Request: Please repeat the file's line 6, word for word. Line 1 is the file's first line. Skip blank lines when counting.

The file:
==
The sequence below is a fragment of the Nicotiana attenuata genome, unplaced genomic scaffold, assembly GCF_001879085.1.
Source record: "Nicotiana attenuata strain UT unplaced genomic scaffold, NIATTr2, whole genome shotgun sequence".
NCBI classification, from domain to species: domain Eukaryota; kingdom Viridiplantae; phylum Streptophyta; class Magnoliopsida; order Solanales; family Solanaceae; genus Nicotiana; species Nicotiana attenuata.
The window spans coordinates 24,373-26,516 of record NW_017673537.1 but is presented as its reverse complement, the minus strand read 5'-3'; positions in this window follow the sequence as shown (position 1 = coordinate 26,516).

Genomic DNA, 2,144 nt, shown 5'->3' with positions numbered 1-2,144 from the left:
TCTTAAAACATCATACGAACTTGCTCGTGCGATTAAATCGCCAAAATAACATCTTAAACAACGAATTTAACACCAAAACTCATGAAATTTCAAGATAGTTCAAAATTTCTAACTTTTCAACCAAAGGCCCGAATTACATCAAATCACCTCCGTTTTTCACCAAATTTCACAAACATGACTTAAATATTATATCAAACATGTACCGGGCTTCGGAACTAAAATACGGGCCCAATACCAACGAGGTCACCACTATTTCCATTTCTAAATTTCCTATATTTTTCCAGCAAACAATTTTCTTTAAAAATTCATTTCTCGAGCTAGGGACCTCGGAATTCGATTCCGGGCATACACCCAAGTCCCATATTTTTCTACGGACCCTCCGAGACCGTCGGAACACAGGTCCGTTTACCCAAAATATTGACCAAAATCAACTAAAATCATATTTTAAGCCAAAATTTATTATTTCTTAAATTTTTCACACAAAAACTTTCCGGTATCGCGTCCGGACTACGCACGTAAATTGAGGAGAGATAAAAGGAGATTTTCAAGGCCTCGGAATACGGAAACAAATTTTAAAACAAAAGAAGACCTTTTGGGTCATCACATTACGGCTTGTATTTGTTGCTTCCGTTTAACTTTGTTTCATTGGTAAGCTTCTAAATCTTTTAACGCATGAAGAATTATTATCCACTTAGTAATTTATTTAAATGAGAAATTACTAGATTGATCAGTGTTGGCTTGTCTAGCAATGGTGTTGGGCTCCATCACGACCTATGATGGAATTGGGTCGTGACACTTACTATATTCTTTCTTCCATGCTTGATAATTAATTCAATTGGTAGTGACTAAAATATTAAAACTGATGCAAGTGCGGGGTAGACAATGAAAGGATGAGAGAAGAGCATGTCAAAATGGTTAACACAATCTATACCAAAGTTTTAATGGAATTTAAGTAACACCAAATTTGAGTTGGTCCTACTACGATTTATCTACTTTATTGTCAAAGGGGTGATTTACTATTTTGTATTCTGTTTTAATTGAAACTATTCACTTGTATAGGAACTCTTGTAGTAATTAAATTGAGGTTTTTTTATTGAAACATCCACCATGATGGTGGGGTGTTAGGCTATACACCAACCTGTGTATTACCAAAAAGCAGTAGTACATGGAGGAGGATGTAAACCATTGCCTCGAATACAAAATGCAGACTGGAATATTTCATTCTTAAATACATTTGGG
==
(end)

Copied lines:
TCTTAAAACATCATACGAACTTGCTCGTGCGATTAAATCGCCAAAATAACATCTTAAACAACGAATTTAACACCAAAACTCATGAAATTTCAAGATAGTTCAAAATTTCTAACTTTTCAACCAAAGGCCCGAATTACATCAAATCACCTCCGTTTTTCACCAAATTTCACAAACATGACTTAAATATTATATCAAACATGTACCGGGCTTCGGAACTAAAATACGGGCCCAATACCAACGAGGTCACCACTATTTCCATTTCTAAATTTCCTATATTTTTCCAGCAAACAATTTTCTTTAAAAATTCATTTCTCGAGCTAGGGACCTCGGAATTCGATTCCGGGCATACACCCAAGTCCCATATTTTTCTACGGACCCTCCGAGACCGTCGGAACACAGGTCCGTTTACCCAAAATATTGACCAAAATCAACTAAAATCATATTTTAAGCCAAAATTTATTATTTCTTAAATTTTTCACACAAAAACTTTCCGGTATCGCGTCCGGACTACGCACGTAAATTGAGGAGAGATAAAAGGAGATTTTCAAGGCCTCGGAATACGGAAACAAATTTTAAAACAAAAGAAGACCTTTTGGGTCATCACATTACGGCTTGTATTTGTTGCTTCCGTTTAACTTTGTTTCATTGGTAAGCTTCTAAATCTTTTAACGCATGAAGAATTATTATCCACTTAGTAATTTATTTAAATGAGAAATTACTAGATTGATCAGTGTTGGCTTGTCTAGCAATGGTGTTGGGCTCCATCACGACCTATGATGGAATTGGGTCGTGACACTTACTATATTCTTTCTTCCATGCTTGATAATTAATTCAATTGGTAGTGACTAAAATATTAAAACTGATGCAAGTGCGGGGTAGACAATGAAAGGATGAGAGAAGAGCATGTCAAAATGGTTAACACAATCTATACCAAAGTTTTAATGGAATTTAAGTAACACCAAATTTGAGTTGGTCCTACTACGATTTATCTACTTTATTGTCAAAGGGGTGATTTACTATTTTGTATTCTGTTTTAATTGAAACTATTCACTTGTATAGGAACTCTTGTAGTAATTAAATTGAGGTTTTTTTATTGAAACATCCACCATGATGGTGGGGTGTTAGGCTATACACCAACCTGTGTATTACCAAAAAGCAGTAGTACATGGAGGAGGATGTAAACCATTGCCTCGAATACAAAATGCAGACTGGAATATTTCATTCTTAAATACATTTGGG